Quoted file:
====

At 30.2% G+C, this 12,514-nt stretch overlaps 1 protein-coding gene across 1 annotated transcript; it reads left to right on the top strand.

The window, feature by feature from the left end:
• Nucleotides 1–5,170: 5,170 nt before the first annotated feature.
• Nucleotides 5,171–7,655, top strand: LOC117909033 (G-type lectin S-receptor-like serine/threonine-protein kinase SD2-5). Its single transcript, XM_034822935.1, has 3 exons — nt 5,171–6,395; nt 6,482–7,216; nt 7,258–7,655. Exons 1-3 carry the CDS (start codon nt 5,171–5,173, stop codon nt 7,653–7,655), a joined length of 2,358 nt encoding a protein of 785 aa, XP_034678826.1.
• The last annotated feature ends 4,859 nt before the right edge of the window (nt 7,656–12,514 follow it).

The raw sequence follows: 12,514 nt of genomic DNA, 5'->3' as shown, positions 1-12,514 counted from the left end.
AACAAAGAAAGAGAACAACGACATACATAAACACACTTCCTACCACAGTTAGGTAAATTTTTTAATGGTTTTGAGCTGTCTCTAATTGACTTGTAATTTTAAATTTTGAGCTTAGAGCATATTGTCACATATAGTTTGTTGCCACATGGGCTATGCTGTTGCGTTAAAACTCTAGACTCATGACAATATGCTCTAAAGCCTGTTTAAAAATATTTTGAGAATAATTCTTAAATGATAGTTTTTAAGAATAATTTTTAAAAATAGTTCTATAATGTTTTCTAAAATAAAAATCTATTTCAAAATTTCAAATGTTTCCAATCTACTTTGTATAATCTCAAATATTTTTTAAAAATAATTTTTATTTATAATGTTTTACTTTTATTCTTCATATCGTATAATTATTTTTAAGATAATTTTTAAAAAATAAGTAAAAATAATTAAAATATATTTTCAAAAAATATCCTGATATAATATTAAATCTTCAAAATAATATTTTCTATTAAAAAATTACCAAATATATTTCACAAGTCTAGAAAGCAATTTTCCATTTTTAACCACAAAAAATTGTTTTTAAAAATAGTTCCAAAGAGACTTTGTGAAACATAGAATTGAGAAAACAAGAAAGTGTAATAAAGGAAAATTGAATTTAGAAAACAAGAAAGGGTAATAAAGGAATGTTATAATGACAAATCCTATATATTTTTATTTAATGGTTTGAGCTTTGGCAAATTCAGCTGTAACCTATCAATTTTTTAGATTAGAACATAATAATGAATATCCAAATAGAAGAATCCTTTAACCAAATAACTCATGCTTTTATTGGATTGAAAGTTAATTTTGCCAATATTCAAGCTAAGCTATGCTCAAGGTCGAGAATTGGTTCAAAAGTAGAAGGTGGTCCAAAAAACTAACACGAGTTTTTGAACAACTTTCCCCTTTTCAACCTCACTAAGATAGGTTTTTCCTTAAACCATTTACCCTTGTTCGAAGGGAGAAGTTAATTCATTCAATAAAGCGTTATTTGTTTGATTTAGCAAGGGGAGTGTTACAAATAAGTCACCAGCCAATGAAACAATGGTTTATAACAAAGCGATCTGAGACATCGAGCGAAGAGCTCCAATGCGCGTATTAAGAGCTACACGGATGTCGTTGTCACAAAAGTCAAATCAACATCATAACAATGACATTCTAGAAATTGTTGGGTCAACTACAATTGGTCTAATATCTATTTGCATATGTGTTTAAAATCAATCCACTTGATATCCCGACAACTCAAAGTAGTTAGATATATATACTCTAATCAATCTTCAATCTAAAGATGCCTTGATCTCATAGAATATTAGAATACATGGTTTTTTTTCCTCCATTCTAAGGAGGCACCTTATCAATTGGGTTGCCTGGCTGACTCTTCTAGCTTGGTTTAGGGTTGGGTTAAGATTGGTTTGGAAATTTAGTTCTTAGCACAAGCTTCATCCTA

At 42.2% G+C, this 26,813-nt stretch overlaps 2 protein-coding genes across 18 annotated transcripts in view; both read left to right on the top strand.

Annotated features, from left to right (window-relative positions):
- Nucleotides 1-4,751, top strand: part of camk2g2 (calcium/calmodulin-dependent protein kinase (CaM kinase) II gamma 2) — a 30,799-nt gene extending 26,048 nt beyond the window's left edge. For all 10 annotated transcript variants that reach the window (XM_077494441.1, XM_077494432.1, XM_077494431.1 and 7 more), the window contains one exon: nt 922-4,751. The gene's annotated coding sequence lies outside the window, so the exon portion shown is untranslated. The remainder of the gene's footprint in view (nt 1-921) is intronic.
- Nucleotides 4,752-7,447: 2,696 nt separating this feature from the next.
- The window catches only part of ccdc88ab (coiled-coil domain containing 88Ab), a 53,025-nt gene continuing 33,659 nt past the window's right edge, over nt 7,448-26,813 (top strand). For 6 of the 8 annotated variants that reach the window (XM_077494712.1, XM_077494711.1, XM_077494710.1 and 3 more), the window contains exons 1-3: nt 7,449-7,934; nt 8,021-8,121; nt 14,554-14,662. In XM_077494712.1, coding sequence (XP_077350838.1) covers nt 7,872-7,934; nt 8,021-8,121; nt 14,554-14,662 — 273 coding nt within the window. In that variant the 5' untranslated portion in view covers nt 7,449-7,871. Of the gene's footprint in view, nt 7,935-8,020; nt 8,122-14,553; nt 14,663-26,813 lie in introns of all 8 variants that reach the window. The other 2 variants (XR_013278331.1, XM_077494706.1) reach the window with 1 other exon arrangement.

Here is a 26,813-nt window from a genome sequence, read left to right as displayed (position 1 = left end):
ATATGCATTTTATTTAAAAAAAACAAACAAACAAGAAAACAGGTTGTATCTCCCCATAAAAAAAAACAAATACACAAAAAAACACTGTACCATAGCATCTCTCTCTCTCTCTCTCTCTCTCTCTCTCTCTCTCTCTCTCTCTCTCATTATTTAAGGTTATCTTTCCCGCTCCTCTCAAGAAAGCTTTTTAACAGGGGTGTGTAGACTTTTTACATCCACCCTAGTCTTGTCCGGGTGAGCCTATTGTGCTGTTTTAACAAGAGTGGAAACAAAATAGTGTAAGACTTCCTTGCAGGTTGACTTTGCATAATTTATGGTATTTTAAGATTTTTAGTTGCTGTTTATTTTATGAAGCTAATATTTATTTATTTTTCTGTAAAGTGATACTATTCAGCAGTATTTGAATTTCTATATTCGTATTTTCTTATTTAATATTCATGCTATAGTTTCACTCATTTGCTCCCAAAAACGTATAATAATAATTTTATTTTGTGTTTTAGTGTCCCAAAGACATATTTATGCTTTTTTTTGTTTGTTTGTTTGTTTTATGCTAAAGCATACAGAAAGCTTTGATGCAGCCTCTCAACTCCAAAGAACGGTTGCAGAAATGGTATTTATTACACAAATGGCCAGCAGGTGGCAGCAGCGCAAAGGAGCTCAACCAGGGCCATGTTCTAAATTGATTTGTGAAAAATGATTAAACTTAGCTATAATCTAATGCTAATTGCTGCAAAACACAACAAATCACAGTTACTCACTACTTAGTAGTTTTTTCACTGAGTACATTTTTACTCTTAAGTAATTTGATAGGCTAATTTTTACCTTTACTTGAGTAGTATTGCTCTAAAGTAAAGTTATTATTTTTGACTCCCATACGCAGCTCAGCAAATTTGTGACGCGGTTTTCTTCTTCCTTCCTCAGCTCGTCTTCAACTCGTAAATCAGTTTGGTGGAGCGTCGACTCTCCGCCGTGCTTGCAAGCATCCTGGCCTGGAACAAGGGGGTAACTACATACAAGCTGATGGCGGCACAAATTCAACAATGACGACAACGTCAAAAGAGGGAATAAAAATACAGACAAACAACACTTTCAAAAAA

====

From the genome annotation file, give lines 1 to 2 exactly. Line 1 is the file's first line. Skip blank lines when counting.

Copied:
At 30.2% G+C, this 12,514-nt stretch overlaps 1 protein-coding gene across 1 annotated transcript; it reads left to right on the top strand.

The window, feature by feature from the left end: